I’d been waiting for an opportunity to revisit one of my favorite darker artisanal pastas, but the weather hadn’t been cooperating. I had bought the package in the spring, when the weather was much cooler. I think of wholewheat pasta, and the kind of accoutrements it suggests, as just a little too earthy for a hot summer meal, even though that notion is almost certainly just inside my head.
Last night, while our air conditioning was separating us from the August heat and humidity, I thought of it again when I realized I had a small bunch of light kale I had bought for the meal the evening before, but ended up not using. I thought it would be an excellent match for its special appeal, and it certainly was. Still, I did leave off the shaved cheese topping suggested as an option by Melissa Clark, the author of the recipe. After all, it was still summer.
[note to the file – and to Clark’s editors: I’m pretty certain there’s a mistake in the published recipe where it says: “Add chiles and a pinch of salt and toast until golden, 1 to 2 minutes.”, since the chiles are very red, very dry, in any event wouldn’t normally require toasting, and definitely not for 1 to 2 minutes; she may have meant that the garlic should be added at that pont, ahead of the capers and anchovies, but that seems unlikely]
- a bit of crushed dried Itria-Sirissi chili, pepperoncino di Sardegna intero from Buon Italia in the Chelsea Market added to roughly 3 tablespoons of olive oil inside a large antique copper pot and briefly heated over a medium flame, followed by 4 fat ‘Nootka rose’ garlic cloves from TransGenerational Farm that had been crushed and skinned, 2 tablespoons of thoroughly rinsed and drained Sicilian capers, “patted dry with a paper towel to encourage browning”, writes Clark, although I’ve never been able to do this with capers, and couldn’t this time, and 4 well-rinsed, drained, and filleted salted Sicilian anchovies, all cooked until everything was softened, the capers, ideally, looking crisp around the edges, and the anchovies dissolved into the oil, or for about 3 to 4 minutes, at which point one small bunch of young, trimmed, washed, drained, and chopped Redbor kale from TransGenerational Farm was stirred into the pot, and 9 ounces of Afeltra ‘Vesuvio’ whole wheat Italian Pastaio di Gragnano from Eataly Flatiron, cooked al dente, tossed in, followed by at least 3 quarters of a cup of reserved cooking water, and everything stirred with my ancient #1 wooden spoon over high heat until the liquid had emulsified, when plenty of freshly ground black pepper was added and a bit of organic Mexican lemon from Chelsea Whole Foods Market squeezed over the top, the pasta tossed one more time, then served in 2 shallow bowls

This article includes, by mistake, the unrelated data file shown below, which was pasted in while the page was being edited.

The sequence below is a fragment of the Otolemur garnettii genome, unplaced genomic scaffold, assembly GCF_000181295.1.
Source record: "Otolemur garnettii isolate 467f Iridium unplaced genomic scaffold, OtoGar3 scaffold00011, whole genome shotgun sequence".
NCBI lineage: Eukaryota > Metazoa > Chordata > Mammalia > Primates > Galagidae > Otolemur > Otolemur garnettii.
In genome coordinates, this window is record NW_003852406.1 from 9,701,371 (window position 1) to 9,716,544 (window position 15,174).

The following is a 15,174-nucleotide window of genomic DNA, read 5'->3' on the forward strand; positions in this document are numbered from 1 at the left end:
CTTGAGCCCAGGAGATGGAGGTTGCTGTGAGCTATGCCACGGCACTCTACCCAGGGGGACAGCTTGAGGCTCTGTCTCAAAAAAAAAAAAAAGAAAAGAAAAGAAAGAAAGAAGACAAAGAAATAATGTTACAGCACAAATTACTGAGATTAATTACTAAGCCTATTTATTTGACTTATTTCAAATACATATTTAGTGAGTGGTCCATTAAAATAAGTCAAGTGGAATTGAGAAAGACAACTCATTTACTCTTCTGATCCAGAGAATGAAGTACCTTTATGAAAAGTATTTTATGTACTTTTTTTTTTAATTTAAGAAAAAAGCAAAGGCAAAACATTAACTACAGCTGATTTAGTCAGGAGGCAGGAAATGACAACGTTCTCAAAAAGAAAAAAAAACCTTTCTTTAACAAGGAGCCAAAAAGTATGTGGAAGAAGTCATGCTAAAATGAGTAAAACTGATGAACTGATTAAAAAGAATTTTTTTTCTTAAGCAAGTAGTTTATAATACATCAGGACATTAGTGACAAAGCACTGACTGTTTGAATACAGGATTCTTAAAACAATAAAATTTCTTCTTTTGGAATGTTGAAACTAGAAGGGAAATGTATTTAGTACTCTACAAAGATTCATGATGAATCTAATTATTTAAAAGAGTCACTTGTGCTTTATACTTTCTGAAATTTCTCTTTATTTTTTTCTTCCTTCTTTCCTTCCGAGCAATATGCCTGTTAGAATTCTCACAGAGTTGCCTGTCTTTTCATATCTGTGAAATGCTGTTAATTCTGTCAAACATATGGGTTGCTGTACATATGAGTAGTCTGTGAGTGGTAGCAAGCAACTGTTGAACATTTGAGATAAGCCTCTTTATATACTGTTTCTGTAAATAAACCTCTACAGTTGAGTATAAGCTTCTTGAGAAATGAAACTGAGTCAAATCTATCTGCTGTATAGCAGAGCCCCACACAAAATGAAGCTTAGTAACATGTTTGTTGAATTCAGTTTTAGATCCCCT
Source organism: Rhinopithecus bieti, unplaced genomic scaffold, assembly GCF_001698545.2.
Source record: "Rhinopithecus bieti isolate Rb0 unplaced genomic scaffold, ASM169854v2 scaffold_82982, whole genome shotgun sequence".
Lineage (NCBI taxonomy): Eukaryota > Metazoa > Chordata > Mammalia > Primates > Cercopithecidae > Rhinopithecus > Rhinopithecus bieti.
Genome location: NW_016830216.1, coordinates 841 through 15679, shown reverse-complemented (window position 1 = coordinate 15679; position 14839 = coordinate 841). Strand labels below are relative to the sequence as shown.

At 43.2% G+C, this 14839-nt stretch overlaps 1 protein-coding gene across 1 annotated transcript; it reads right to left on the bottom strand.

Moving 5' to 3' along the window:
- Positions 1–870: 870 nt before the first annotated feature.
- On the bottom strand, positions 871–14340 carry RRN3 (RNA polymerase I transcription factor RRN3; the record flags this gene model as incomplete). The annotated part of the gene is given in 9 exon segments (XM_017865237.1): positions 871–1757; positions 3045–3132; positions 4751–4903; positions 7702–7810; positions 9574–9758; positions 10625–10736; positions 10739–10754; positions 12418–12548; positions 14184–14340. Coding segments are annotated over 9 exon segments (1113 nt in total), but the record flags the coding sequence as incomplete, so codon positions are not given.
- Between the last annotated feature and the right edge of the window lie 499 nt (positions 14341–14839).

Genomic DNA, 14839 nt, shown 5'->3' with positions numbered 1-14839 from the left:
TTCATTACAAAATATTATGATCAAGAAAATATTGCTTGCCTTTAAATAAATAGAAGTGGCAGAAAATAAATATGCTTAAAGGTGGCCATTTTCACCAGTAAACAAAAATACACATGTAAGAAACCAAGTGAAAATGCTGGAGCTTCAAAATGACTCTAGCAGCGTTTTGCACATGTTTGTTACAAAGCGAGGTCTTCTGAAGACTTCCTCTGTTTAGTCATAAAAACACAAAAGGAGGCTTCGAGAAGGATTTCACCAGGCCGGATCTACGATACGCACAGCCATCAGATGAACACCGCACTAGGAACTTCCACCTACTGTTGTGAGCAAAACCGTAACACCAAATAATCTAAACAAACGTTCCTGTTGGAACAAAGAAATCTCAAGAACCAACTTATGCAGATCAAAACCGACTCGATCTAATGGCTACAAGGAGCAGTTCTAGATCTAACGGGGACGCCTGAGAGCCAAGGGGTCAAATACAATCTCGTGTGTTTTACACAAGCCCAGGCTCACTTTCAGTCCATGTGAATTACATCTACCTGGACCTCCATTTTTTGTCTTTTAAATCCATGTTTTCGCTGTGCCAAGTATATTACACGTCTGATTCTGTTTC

- the wine was an Oregon (Willamette Valley) white, Chris Baker Willamette Pinot Gris 2018, from Naked Wines
- and speaking of the seasons, the music was Haydn’s own interpretation, ‘Die Schöpfung’, Bernard Haitink conducting the Choir and Orchestra of the Bayerischen Rundfunks